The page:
Calendar Customs

“If one were to ask which particular branch of folk tradition most widely reveals the panorama of the whole, the answer would undoubtedly be calendar custom. Calendar custom is deeply influenced by environment, by climate, by the fertility of the soil, by the proximity of such geographical features as the sea, rivers, lakes, mountains, and moors. It is intimately connected with the daily and yearly routine of work. It is associated with travel and trade. It bears upon the social traditions of the community and upon the individual lives of the community’s members. It embodies devotional and religious practices, divination, healing, mythology, and magic. It abounds in explanatory tale and legend, historical allusion, and pious parable, and includes all manner of amusements, sports, and pastimes.”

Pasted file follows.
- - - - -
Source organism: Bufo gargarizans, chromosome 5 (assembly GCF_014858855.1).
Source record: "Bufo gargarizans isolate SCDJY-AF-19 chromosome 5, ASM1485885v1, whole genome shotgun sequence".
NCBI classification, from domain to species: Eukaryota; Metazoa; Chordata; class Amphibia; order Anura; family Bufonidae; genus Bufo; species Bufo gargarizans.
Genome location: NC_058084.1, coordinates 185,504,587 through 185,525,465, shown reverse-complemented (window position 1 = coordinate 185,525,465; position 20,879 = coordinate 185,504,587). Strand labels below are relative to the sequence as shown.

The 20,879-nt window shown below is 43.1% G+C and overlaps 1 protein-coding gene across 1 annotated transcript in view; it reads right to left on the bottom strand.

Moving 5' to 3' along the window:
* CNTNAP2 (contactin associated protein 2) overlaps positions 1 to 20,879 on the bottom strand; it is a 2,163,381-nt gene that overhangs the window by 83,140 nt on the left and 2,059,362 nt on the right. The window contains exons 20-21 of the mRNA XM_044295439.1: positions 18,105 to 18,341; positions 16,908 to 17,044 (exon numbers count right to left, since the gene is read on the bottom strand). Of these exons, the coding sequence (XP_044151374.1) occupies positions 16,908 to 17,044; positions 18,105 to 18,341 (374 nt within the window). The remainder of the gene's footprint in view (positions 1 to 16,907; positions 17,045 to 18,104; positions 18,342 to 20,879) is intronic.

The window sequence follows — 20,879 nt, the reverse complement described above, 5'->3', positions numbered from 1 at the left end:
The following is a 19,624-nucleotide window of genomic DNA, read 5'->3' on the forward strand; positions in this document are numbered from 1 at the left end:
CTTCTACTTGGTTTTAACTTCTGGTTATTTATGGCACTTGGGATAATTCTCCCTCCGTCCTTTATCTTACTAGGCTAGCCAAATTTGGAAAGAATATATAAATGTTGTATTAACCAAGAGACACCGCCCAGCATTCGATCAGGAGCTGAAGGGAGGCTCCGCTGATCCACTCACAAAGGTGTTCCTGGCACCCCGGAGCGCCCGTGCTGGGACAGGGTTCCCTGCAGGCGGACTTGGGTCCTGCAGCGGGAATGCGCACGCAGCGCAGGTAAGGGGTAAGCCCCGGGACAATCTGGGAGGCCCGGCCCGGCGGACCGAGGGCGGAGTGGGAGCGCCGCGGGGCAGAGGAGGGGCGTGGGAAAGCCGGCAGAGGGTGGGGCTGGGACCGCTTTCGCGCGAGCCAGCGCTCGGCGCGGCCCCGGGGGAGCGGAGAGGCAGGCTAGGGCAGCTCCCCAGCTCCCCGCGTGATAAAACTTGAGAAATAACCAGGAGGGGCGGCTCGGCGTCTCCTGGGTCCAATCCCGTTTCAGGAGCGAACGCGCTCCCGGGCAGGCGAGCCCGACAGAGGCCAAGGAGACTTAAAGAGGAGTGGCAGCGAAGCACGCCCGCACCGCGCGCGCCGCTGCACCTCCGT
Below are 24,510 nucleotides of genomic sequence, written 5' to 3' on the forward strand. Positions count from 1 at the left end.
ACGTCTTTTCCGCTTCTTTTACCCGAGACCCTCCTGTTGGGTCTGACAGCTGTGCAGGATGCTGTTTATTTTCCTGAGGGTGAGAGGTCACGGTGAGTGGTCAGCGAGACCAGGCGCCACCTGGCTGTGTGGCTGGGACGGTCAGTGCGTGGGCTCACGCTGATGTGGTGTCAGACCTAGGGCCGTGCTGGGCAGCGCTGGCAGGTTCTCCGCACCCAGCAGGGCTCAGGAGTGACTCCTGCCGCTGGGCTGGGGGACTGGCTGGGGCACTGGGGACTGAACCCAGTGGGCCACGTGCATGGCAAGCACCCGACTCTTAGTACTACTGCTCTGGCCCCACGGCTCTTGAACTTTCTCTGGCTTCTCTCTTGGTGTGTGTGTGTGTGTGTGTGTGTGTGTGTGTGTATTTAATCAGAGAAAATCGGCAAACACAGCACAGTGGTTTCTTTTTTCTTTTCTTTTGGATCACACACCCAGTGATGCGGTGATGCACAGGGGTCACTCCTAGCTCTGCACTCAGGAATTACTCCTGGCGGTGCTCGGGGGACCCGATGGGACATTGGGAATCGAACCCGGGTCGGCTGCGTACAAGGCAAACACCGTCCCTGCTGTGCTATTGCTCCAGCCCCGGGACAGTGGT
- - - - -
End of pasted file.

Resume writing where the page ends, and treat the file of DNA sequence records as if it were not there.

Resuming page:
Kevin Danaher, The Year in Ireland, 1972

At one time in Ireland, almost every other day was marked by the feast of a saint, or by a festival. Many of these are fading from living memory. On the eve of the Feast of St. Martin of Tours, celebrated on November 11 across Europe, an Irish tradition saw a cockerel sacrificed; its blood sprinkled on the four corners of the house. These, along with other traditions such as the Lughnasa harvest festival, are fading or forgotten.

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